Smoking causes nearly 1 in 5 cancer cases and more than 1 in 4 cancer deaths each year in the UK. Decades of policy action have steadily cut the UK’s smoking rates to one of the lowest in Europe. But with around 1 in 7 people still smoking, tobacco continues to place an enormous cost on our society and our economy.
Last November, the UK Government published its vision to put “prevention at the heart of our nation’s health”, recognising the importance of preventing cancer amongst other long-term health conditions. A new ‘green paper’, published last week, poses some new and old ways that the Government might deliver on this. And when it comes to tackling smoking, the plan to make England smokefree by 2030 is bold.
“We want to see smoking become a thing of the past, so it’s great to see the Government pledge to make this happen,” says Kruti Shrotri, Cancer Research UK’s policy manager.
But getting there can’t just be business as usual. If the Government really intends on achieving a smokefree England by the end of the next decade, continued action on smoking is vital.
“To make the England smokefree by 2030, we need to help people to quit smoking, particularly those who are hard to reach,” says Shrotri.
NHS England has promised that, by 2024, every hospital patient who smokes will be offered treatment to help them quit. But this isn’t enough. People also need to be offered treatment to quit by their GP. And local governments need funding to help them pay for vital services that are proven to bring smoking rates down.
“Smoking cessation services in local communities are being increasingly threatened,” says, Shrotri, referring to the impact of ongoing public health funding cuts across the country.
Slashed budgets have jeopardised vital public health services. And since 2015, the public health budget has fallen by £700 million. Funding for wider tobacco control measures and stop smoking services have been among the worst hit.
“We know stop smoking services, which offer smokers a combination of pharmacotherapy and behavioural support, are the most successful way to support smokers to stop,” says Shrotri. “However, ongoing cuts to public health funding have meant that just over half the local authorities in England have a specialist stop smoking service open to all smokers in the area.”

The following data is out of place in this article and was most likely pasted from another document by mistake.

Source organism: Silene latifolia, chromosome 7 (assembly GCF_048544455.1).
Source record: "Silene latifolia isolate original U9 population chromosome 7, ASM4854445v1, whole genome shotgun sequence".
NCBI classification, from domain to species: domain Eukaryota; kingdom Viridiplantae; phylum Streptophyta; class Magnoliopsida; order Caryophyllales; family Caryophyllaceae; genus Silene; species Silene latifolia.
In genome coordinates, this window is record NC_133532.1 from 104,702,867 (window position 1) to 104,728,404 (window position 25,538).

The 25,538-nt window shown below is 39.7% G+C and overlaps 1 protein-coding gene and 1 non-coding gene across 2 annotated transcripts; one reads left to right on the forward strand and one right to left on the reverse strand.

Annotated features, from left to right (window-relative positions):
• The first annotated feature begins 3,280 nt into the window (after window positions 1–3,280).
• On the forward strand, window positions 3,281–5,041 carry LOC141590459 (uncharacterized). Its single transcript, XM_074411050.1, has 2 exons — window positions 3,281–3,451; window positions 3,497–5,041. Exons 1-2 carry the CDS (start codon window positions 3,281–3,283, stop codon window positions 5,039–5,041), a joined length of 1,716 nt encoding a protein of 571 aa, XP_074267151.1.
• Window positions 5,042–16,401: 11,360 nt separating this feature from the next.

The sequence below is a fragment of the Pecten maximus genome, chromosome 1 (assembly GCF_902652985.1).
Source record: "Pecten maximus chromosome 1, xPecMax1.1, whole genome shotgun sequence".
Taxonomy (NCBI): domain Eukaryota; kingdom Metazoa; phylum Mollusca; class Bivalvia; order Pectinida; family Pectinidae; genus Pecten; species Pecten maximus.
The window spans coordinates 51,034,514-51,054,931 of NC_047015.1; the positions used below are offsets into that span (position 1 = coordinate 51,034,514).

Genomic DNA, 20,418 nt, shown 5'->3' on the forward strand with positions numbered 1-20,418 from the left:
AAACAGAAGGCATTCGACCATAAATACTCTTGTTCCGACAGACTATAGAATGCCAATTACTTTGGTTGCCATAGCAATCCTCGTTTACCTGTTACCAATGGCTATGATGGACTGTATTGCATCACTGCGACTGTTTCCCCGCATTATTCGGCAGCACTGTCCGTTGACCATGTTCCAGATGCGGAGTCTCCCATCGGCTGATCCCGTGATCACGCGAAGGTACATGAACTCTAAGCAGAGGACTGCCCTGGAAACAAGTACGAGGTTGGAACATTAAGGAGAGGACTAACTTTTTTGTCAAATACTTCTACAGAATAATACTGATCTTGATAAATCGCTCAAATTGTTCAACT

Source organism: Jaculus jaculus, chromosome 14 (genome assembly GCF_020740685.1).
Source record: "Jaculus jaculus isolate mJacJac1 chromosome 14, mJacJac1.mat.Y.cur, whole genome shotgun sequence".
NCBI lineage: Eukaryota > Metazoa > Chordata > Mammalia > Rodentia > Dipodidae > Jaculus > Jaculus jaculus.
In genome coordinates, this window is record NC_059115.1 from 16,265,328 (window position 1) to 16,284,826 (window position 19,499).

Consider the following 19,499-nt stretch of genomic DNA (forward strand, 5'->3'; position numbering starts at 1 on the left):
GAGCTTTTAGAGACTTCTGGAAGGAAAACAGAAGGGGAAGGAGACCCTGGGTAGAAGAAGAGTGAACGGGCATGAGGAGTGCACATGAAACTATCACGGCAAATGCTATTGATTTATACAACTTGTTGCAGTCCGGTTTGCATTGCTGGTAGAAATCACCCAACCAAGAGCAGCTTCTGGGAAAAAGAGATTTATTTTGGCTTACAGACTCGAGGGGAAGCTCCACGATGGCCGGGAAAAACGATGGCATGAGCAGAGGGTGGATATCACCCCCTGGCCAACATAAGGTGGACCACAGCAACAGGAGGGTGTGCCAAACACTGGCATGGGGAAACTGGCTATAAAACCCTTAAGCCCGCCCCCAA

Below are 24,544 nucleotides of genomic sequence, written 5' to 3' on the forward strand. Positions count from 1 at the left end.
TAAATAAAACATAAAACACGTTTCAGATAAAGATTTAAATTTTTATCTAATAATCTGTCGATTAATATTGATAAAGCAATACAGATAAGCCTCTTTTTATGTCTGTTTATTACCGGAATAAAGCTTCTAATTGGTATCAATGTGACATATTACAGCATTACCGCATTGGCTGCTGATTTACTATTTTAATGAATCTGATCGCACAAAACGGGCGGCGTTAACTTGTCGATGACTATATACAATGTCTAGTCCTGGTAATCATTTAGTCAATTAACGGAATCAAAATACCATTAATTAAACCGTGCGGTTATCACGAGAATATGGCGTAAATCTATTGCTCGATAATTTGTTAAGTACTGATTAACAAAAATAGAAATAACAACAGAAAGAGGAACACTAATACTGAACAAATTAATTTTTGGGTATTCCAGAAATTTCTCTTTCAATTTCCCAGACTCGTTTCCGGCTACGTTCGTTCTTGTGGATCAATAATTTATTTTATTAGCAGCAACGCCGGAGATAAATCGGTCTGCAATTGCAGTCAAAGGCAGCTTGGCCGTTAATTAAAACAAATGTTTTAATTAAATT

Reducing smoking rates will also help tackle health inequality. Right now, the gap in life expectancy between the richest and the poorest is widening. And because smoking rates are highest amongst the most vulnerable in society, tackling smoking is the single best thing we can do to improve that gap.
Tobacco companies are responsible for the greatest and most enduring man-made public health epidemic in history, yet they continue to profit from a product that kills one in two people who use it. In its green paper, the Government recognises that charging tobacco companies in France and the USA for the damage they cause has helped to fund some tobacco control efforts, suggesting that the UK may be open to a similar approach.
“These new Government proposals mention a charge on the tobacco industry,” says Shrotri. “This is something we and others have been trying to push since 2015, so we’re really pleased they’ve acknowledged it as part of a potential solution to plug the current funding gap for tobacco control.”
More than 7 in 10 adults in England said they’d support a fee on tobacco manufacturers that could fund stop smoking services and prevent young people from taking up smoking, according to a YouGov survey commissioned by Action on Smoking and Health (ASH).
“It’s a matter of fairness,” says Shrotri, “that the tobacco industry should pay for the damage to health that they’ve caused.”
Alongside this, the green paper also suggests that an insert carrying quitting advice could be included inside cigarette packs. Canada is the only country in the world that does this, and evidence suggests this could discourage young adult smokers from continuing to smoke.
This latest Government document is only a series of suggestions. The proposals are now out in the public domain and open for debate.
Organisations and companies with an interest in the proposed measures – whether they prioritise public health or not – are now free to weigh in and attempt to influence how these proposals are taken forward.
“Clearly our NHS is overburdened,” says Shrotri. “We know that there are things that the Government can do to reduce people’s chance of getting cancer.” These proposals are a positive start. But clear plans are now needed so that by the time we reach 2030, the UK is happier, healthier and completely smokefree.”